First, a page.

Dr Julia Lewandowska has been awarded a research grant Sonata 16 by the National Science Centre Poland (NCN). Between 2021-2024 Lewandowska will carry out a research project entitled The Mother Tongue: Textuality, Authority and Community in the Post-Teresian Reform Female Monasticism (ca. 1560–1700).

Scientific goal of the project

The main objective of this project is to examine the relevance of early modern women religious’ thought in the critical period of the history of the Christianity which saw the threat and subsequent rupture within the Western Church –especially turbulent and symptomatic in the Hispanic Monarchy, the self-proclaimed defender of the Roman Catholic Church unity against the Protestant Reformation– by investigating four sets of problems. Firstly, (1) the changing dynamics of intellectual, religious and secular culture that has prescribed the models for female agency and voice within the public and ecclesiastical discourses. Secondly, (2) the practices of female spiritual leadership and religious authority negotiated through their textual production that responded to the Church in crisis. This will be followed by the investigation of (3) the meanings and implications of their reflection along with (4) the spiritual, literary, and intellectual impact of their texts within and beyond female monastic communities.

Therefore, the crucial aim of the project is to locate, analyse and interpret women religious’ writings along with their influence over the literature, culture, and the Christian spirituality in the Early Modern Spain and Europe after the Discalced Reform (from the 1560) that responds roughly to the conclusion of the relevant Council of Trent (1545-1563). This goal will be achieved by study of the selected, yet representative corpus consisting of barely known or little studied texts –to a significant extent manuscripts and old prints– created in the milieu of female catholic monasticism in the Spanish Empire. This geopolitical context is understood as the nucleus of the reform of Discalced Carmelites by Teresa de Jesús from Ávila (1515-1582, O.C.D.), and therefore critical for the renewed spirituality that constituted the most original female-authored Catholic answer to the Church’s crisis. It will also consider, as important points of reference, those European lands where the discalced reform had major implementation, i.e. Spanish Habsburgs’ dependencies, Kingdom of France, and Polish-Lithuanian Commonwealth from the mid of the 16th to the end of the 17th century.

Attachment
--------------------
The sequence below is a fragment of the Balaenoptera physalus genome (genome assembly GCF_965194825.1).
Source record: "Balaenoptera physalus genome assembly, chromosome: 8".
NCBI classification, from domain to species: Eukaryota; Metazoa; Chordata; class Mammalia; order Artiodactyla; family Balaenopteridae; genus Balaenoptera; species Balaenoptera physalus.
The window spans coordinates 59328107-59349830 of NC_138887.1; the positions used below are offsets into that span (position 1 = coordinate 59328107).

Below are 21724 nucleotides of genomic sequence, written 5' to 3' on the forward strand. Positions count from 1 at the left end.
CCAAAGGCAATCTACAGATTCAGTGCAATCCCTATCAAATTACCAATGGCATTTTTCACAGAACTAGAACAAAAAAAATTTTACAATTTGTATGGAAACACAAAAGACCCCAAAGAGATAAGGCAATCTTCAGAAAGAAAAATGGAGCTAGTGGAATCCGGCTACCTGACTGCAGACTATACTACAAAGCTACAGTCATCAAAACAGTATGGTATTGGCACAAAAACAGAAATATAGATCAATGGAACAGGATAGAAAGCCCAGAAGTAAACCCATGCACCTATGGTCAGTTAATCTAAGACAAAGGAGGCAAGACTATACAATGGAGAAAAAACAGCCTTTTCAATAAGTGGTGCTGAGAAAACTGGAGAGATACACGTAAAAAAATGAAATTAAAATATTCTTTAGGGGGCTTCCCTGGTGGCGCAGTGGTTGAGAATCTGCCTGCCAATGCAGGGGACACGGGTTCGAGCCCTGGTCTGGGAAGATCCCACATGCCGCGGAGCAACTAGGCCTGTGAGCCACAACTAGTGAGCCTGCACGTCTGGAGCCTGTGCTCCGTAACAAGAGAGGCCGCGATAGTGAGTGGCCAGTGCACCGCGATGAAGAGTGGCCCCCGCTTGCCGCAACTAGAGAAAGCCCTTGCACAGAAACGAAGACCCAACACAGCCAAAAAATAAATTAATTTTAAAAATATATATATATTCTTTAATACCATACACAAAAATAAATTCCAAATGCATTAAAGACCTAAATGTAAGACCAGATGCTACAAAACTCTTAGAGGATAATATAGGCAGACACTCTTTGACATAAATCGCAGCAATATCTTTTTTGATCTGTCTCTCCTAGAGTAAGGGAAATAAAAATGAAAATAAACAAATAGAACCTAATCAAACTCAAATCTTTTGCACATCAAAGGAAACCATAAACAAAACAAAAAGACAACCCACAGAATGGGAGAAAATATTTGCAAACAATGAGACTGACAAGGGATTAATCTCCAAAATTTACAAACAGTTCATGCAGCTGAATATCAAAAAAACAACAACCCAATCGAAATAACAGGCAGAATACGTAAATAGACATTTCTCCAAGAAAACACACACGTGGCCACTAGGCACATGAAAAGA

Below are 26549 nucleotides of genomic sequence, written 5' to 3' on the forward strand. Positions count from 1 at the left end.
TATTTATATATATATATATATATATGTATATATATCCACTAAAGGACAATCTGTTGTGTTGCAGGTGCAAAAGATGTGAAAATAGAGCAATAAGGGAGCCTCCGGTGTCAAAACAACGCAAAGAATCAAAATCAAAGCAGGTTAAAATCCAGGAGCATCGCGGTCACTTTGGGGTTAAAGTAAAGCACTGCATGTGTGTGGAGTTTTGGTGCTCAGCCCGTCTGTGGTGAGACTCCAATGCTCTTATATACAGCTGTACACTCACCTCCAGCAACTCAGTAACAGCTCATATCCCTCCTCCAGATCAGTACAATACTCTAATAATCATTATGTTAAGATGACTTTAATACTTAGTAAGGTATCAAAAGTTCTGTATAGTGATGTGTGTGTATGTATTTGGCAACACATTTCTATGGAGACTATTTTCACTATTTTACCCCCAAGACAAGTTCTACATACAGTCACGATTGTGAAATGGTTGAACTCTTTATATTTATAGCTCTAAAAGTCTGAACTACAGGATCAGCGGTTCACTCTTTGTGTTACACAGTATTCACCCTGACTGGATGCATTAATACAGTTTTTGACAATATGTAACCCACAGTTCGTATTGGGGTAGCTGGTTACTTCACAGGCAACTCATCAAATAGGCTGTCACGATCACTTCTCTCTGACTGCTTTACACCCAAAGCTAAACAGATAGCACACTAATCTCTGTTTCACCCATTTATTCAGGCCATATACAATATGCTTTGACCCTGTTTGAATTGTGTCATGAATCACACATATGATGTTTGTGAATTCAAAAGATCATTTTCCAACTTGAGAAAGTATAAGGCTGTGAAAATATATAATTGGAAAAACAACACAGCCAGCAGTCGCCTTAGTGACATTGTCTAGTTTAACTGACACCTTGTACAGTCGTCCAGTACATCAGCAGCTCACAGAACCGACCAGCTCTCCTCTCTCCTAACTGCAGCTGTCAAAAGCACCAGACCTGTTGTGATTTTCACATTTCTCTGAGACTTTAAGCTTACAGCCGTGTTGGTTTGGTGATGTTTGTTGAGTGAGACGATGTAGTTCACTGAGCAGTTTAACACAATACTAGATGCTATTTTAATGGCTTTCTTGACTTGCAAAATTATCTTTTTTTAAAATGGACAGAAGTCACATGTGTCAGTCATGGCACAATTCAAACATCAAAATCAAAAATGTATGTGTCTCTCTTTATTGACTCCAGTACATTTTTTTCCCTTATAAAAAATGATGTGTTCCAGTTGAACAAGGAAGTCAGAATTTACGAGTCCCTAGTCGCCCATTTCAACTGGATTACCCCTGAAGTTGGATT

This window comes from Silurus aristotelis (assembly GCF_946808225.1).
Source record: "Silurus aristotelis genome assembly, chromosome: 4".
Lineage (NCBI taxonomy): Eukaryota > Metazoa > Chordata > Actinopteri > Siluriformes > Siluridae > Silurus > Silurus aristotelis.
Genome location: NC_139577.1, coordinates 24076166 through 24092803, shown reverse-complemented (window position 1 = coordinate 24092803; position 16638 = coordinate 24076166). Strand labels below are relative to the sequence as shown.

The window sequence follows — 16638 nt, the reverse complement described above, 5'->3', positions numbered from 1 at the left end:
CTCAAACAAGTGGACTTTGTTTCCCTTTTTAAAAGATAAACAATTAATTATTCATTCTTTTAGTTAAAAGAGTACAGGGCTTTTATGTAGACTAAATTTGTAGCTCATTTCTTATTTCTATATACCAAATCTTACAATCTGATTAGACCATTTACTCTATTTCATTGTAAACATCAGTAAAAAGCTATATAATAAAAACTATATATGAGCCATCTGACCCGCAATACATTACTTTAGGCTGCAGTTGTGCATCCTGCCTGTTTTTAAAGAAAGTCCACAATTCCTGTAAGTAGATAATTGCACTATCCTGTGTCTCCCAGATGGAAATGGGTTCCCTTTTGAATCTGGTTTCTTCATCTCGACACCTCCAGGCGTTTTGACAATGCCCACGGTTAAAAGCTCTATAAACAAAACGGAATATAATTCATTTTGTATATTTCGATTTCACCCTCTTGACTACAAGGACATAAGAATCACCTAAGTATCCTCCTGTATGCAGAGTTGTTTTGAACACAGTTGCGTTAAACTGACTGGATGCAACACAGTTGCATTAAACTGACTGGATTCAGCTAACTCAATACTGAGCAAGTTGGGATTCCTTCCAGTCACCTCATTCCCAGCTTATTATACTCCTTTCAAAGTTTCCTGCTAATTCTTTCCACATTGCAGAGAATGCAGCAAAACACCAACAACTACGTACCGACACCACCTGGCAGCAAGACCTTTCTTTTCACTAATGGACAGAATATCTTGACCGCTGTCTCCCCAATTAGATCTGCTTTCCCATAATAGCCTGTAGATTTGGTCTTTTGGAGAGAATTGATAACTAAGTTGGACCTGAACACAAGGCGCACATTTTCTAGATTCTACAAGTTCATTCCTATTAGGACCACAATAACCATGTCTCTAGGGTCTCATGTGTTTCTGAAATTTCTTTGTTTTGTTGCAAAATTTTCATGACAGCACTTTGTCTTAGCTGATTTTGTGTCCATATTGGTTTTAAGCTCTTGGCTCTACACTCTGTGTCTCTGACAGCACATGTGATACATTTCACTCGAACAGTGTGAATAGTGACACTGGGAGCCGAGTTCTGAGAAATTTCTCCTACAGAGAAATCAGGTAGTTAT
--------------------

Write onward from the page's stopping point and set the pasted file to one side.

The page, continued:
Expected results and their anticipated impact

The intellectual legacy of nun authors in post-Teresian female monasticism –barely known in the cultural history of The Western world–  significantly enriches our knowledge about the presence of thought, writing and agency of women in the history of the Catholic Church and the early modern literary and intellectual culture. Approaching them from the interdisciplinary perspective (literary and cultural history, women’s studies, history of ideas and religion, and historiography) will allow to exceed dominant readings of female writings as “devotional” or “mystical” and therefore separated from dominant public discourses and wider impact on spiritual, political and intellectual culture. In this sense, the inclusion of the written reflection of these religious authors that came after Teresa de Jesús as her “spiritual daughters” into the heritage of cultural history and European thought may constitute a new and transforming interpretation of the women’s place and role in the context of the early modern history of culture and religion.

The project assumes primary sources’ search in almost thirty religious, diocesan, regional, national and papal archives in Spain, Portugal, France, Poland, Belgium and the Vatican. Through an interdisciplinary approach situated at the intersection between cultural and religious studies, literary studies and the history of Church and religion, it aspires to show the contribution of religious women’s thought to intellectual culture as the fruit a fruit of wider infra and extramural collaboration, existence of networks and a positive sense of community. In terms of international cooperation, the project is thought as a platform for establishing or deepening existing research exchanges with, among others, the Universitat de Barcelona, Universidad Complutense de Madrid, Universitat d’Alacant, Universidad de Sevilla, Consejo Superior de Investigaciones Científicas (Madrid), Pontificia Universitat Gregoriana and Universiteit Antwerpen.

Principal Investigator
Dr Julia Lewandowska
Duration of the Project